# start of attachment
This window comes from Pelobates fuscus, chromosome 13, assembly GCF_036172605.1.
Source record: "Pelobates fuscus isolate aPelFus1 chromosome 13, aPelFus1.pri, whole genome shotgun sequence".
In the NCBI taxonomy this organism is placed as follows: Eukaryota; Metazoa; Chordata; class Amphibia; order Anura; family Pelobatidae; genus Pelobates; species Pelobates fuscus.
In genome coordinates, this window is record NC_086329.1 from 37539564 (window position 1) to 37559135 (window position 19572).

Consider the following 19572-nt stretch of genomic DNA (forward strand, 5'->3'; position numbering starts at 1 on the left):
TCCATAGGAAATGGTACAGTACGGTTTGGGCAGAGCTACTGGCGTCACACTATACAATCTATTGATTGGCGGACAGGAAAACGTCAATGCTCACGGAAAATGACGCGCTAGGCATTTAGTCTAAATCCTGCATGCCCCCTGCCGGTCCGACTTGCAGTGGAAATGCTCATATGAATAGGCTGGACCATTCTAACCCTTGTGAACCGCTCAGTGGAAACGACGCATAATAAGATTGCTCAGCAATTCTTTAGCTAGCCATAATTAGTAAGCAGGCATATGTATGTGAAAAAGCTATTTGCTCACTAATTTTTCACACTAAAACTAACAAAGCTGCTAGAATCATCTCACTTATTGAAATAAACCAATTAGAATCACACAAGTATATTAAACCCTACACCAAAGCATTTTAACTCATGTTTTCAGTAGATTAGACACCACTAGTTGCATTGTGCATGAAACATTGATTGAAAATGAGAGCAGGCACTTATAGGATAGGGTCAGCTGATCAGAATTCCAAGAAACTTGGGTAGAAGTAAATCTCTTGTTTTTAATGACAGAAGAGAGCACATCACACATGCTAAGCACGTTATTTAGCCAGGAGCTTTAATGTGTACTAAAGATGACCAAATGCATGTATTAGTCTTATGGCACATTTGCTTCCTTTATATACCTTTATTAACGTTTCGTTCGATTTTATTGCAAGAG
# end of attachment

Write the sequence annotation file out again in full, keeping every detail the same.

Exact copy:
This window comes from Pelobates fuscus, chromosome 13, assembly GCF_036172605.1.
Source record: "Pelobates fuscus isolate aPelFus1 chromosome 13, aPelFus1.pri, whole genome shotgun sequence".
In the NCBI taxonomy this organism is placed as follows: Eukaryota; Metazoa; Chordata; class Amphibia; order Anura; family Pelobatidae; genus Pelobates; species Pelobates fuscus.
In genome coordinates, this window is record NC_086329.1 from 37539564 (window position 1) to 37559135 (window position 19572).

Consider the following 19572-nt stretch of genomic DNA (forward strand, 5'->3'; position numbering starts at 1 on the left):
TCCATAGGAAATGGTACAGTACGGTTTGGGCAGAGCTACTGGCGTCACACTATACAATCTATTGATTGGCGGACAGGAAAACGTCAATGCTCACGGAAAATGACGCGCTAGGCATTTAGTCTAAATCCTGCATGCCCCCTGCCGGTCCGACTTGCAGTGGAAATGCTCATATGAATAGGCTGGACCATTCTAACCCTTGTGAACCGCTCAGTGGAAACGACGCATAATAAGATTGCTCAGCAATTCTTTAGCTAGCCATAATTAGTAAGCAGGCATATGTATGTGAAAAAGCTATTTGCTCACTAATTTTTCACACTAAAACTAACAAAGCTGCTAGAATCATCTCACTTATTGAAATAAACCAATTAGAATCACACAAGTATATTAAACCCTACACCAAAGCATTTTAACTCATGTTTTCAGTAGATTAGACACCACTAGTTGCATTGTGCATGAAACATTGATTGAAAATGAGAGCAGGCACTTATAGGATAGGGTCAGCTGATCAGAATTCCAAGAAACTTGGGTAGAAGTAAATCTCTTGTTTTTAATGACAGAAGAGAGCACATCACACATGCTAAGCACGTTATTTAGCCAGGAGCTTTAATGTGTACTAAAGATGACCAAATGCATGTATTAGTCTTATGGCACATTTGCTTCCTTTATATACCTTTATTAACGTTTCGTTCGATTTTATTGCAAGAG